According to the latest American Optometric Association (AOA) annual American Eye-Q® survey, when it comes to eye and vision care there are differing levels of knowledge and varying views amongst different generations. The survey found that the traditionalist (or silent) generation (1925-1945), baby boomers (1946-1964) and generations X (1965-1977) and Y (1978-1994) all vary in their eye and vision knowledge and habits.
Even though these differences exits, most of those surveyed recognize that it is essential to maintain visual health through yearly, comprehensive eye exams.
The following are interesting points from the survey:
According to the survey, Gen Y-ers are the most diligent about following their doctor’s contact lens wear and care instructions, while baby boomers proved to be the greatest offenders, with 67 percent admitting to wearing lenses longer than recommended.
Gen Y respondents also scored the highest for appropriately storing their lenses, with almost half reporting they replace their contact lens case every one to three months, as directed. Again baby boomers have room for improvement – with just 28 percent saying they replace their case every one to three months.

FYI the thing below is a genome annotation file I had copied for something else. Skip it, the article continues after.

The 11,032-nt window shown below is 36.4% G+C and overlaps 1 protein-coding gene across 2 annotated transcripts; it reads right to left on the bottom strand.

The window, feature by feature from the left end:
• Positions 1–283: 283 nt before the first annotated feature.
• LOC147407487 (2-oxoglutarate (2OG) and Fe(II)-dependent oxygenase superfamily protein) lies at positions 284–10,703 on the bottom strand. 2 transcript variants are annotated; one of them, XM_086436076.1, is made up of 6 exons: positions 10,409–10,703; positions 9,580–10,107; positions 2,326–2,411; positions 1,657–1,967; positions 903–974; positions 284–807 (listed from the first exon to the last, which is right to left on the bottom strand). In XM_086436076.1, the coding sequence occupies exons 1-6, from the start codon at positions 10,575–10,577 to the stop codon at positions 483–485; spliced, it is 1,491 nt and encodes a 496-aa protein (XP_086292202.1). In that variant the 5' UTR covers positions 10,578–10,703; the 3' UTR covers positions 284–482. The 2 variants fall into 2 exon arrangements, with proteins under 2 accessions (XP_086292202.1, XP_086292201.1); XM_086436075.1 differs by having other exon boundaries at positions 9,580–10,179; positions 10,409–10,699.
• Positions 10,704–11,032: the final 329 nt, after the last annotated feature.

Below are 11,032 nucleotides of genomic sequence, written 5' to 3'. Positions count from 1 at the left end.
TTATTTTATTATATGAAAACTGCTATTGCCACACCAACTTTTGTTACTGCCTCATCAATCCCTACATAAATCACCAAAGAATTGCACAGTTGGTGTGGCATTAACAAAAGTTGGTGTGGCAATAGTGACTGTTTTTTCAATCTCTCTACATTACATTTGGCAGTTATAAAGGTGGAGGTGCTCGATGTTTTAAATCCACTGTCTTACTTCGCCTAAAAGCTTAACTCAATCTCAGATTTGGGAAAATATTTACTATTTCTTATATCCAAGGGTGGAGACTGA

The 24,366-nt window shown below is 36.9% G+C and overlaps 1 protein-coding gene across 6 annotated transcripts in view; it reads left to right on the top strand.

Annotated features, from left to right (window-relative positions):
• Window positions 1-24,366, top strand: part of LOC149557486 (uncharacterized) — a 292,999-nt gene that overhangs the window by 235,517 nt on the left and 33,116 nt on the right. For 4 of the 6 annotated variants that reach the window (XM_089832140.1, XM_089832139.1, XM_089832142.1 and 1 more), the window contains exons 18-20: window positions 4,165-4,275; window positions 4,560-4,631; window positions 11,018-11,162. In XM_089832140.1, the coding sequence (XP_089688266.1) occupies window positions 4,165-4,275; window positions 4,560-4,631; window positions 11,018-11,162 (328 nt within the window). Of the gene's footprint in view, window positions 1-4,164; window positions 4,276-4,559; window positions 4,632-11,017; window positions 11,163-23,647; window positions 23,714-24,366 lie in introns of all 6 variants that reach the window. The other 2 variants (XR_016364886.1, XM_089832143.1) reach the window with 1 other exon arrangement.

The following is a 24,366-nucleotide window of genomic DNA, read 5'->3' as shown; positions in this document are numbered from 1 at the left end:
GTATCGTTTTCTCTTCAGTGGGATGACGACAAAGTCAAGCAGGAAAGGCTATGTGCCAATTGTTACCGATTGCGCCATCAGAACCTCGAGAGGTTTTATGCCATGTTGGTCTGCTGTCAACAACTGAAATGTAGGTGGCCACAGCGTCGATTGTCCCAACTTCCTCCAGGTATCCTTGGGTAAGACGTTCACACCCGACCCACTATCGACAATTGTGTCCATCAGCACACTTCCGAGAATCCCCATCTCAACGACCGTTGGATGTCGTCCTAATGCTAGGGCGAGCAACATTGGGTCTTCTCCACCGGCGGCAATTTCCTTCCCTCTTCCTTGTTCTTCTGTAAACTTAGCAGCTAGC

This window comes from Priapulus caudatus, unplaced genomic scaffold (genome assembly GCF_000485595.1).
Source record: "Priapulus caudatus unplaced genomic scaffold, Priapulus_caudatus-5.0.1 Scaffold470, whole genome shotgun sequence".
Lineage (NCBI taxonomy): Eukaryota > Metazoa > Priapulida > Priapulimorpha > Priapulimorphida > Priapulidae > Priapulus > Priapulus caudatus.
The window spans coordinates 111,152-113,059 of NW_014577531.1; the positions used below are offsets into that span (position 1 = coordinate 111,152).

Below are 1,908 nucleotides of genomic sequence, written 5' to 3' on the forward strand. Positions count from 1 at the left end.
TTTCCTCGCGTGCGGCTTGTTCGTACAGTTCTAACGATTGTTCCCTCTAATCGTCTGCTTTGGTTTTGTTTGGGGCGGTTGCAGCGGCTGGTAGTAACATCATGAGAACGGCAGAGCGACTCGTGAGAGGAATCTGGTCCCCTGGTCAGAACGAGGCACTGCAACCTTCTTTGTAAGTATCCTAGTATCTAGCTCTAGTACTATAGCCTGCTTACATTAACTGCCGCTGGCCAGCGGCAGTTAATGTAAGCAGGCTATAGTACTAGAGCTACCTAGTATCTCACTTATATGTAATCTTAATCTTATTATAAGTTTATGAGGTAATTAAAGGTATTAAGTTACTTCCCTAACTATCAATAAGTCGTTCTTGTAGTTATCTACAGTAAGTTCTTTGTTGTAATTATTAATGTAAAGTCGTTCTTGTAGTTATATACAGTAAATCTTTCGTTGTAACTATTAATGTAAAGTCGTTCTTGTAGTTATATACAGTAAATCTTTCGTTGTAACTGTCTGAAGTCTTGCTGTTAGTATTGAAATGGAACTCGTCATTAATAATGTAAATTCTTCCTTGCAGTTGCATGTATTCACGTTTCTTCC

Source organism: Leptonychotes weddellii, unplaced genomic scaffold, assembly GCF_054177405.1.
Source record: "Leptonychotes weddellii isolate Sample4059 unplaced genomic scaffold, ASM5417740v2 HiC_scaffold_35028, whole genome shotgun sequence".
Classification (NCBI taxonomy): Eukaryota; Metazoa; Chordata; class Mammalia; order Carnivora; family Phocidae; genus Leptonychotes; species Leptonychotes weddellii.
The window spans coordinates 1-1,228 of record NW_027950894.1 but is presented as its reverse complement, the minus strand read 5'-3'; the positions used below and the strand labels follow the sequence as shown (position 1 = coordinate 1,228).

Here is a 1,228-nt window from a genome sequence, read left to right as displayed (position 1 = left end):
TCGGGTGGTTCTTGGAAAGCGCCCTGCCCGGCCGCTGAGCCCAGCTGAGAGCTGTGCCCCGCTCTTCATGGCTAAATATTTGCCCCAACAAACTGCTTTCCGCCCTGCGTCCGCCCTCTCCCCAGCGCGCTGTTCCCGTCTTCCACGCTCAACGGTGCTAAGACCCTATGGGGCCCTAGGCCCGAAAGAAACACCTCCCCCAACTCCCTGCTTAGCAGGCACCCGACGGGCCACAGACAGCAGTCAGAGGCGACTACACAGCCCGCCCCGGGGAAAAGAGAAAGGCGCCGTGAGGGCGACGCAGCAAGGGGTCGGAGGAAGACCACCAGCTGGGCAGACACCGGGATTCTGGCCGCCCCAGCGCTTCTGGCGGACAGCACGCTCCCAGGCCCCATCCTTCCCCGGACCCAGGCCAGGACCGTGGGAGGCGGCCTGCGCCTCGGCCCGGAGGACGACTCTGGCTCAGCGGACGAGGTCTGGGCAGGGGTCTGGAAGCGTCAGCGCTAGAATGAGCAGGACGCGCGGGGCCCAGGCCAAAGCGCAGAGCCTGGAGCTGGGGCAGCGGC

As for glasses, the two younger generations, Generations X and Y, are twice as likely to consider glasses a fashion accessory compared to the traditionalists and boomers. This is most likely a result of the fashion eyeglass trend storming the market 20 years ago.
Americans of all ages are using technology more than ever for entertainment, work and general communication, and the toll these technologies are taking on the eyes is apparent according to the Eye-Q survey. More than half of all respondents report experiencing eye strain or vision problems as a result of using technology. Gen Y-ers report seeing the greatest impact, with more than two-thirds reporting technology-related eye or vision problems.
When it comes to knowledge about the visual consequences from diabetes and glaucoma, the traditionalists and baby boomers were more informed than generations X and Y. According to the survey, baby boomers and traditionalists are twice as aware that glaucoma can develop without early warning signs compared to generations X and Y. Likewise, baby boomers and traditionalists are more likely to correctly know that there aren’t any early warning signs or symptoms associated with diabetic eye disease.
Regardless of age, a yearly comprehensive eye exam from your eye doctor is essential in preserving your eye health and overall wellness. The good news from the survey was that even though there are generational differences in eye and vision health and awareness, the majority of respondents report seeing an eye doctor within the last year.
The sixth annual American Eye-Q survey was created and commissioned in conjunction with Penn, Schoen & Berland Associates (PSB). From May 19 to 23, 2011, using an online methodology, PSB interviewed 1,000 Americans 18 years and older who embodied a nationally representative sample of U.S. general population. Full results of the survey are posted on the AOA’s website.